The ability of Campylobacter jejuni strains to attach to stainless steel as they became nonculturable during storage in distilled water at 4 degrees C for 30 days was investigated. From an initial count of approximately 7 log colony-forming units/mL all strains completely lost culturability by day 20, but the numbers of cells attaching to stainless steel remained constant at approximately 3.5 log cells/cm(2). These findings suggest that viable but nonculturable Campylobacter in a liquid matrix can still attach to stainless steel.
Article
Biofilm formation is a long-standing problem in ultrapure water and bioprocess fluid transport lines. The standard materials used in these applications (316L stainless steel, polypropylene and glass) have long been known to be good surfaces for the attachment of bacteria and other biological materials. To compare the relative tenacity of biofilms grown on materials used in manufacturing processes, a model system for biofilm attachment was constructed that approximates the conditions in industrial process systems. New fluorinated polymers were compared to the above materials by evaluating the surface area coverage of bacterial populations on materials before and after mild chemical treatment. In addition, contact angle studies compared the relative hydrophobicity of surfaces to suspensions of bacteria in growth media, and scanning electron microscopy and atomic force microscopy studies were used to characterize surface smoothness and surface defects. Biofilm adherence to polymer-based substrata was determined to be a function of both surface finish and surface chemistry. Specifically, materials that are less chemically reactive, as indicated by higher contact angle, can have rougher surface finishes and still be amenable to biofilm removal.
Article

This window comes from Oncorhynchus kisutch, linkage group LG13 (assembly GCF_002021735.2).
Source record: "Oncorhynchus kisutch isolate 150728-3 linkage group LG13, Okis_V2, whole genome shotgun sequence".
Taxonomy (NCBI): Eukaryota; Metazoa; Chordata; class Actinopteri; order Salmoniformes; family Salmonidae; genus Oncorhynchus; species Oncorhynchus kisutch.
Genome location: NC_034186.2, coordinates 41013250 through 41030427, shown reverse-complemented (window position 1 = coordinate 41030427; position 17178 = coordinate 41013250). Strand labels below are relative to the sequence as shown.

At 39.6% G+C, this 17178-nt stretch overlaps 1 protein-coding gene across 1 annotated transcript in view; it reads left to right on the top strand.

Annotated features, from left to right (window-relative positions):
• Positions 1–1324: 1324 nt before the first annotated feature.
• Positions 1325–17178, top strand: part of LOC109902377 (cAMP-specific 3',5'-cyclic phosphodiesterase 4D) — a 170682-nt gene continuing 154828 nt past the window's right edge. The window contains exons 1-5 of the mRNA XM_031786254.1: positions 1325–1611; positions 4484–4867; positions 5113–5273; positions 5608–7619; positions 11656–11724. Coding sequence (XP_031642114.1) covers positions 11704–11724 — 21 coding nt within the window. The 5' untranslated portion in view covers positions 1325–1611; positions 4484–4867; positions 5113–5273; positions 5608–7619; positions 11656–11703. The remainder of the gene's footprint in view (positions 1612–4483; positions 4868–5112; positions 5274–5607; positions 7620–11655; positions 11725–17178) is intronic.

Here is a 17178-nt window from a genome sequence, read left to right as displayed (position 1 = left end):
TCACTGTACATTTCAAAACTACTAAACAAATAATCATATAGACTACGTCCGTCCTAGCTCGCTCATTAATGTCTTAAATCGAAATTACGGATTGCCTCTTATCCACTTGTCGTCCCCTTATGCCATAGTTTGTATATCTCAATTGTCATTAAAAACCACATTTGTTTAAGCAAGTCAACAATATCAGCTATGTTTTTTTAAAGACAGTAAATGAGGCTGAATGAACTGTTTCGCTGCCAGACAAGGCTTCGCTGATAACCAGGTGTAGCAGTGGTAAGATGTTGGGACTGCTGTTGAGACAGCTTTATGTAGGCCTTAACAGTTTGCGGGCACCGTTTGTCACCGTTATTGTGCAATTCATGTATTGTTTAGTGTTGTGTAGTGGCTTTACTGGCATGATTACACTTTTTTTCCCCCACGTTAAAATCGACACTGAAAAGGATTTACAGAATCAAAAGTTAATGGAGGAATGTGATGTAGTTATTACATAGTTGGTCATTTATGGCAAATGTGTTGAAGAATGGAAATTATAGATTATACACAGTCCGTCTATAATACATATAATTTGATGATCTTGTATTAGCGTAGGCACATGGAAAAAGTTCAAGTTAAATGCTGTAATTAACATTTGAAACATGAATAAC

The regulatory programme of multicellular behaviour in Salmonella typhimurium is determined by mutations in the agfD promoter. AgfD has already been identified to regulate the extracellular matrix associated with the multicellular morphotype composed of thin aggregative fimbriae (agf). To detect additional components contributing to the multicellular morphotype in S. typhimurium, we constructed a mutant in agfD, the positive transcriptional regulator of the agfBA(C) operon encoding for fimbrial subunit proteins. The agfD mutant lacked any form of multicellular behaviour as shown by analysis at the macroscopic and microscopic level. In contrast, the agfBA mutant unable to form thin aggregative fimbriae still maintained long-range intercellular adhesion. Promoter and expression analysis revealed that the genes downstream of agfD agfEFG most likely did not contribute to the remaining aggregative behaviour. Screening of transcriptional fusions for agfD dependency uncovered adrA, a homologue of yaiC in Escherichia coli. Environmental factors regulating adrA correspond to the regulation of thin aggregative fimbriae. AdrA is a putative transmembrane protein with a C-terminal GGDEF domain of unknown function although it is present in over 50 bacterial proteins. AdrA mutant cells, which still formed thin aggregative fimbriae with all binding characteristics, exhibited community behaviour but, unlike the wild type, lacked long-range intercellular adhesion. An agfBA adrA double mutant behaved like the agfD mutant. Therefore, it was concluded that agfD regulates at least two independent pathways contributing to the multicellular morphotype in S. typhimurium.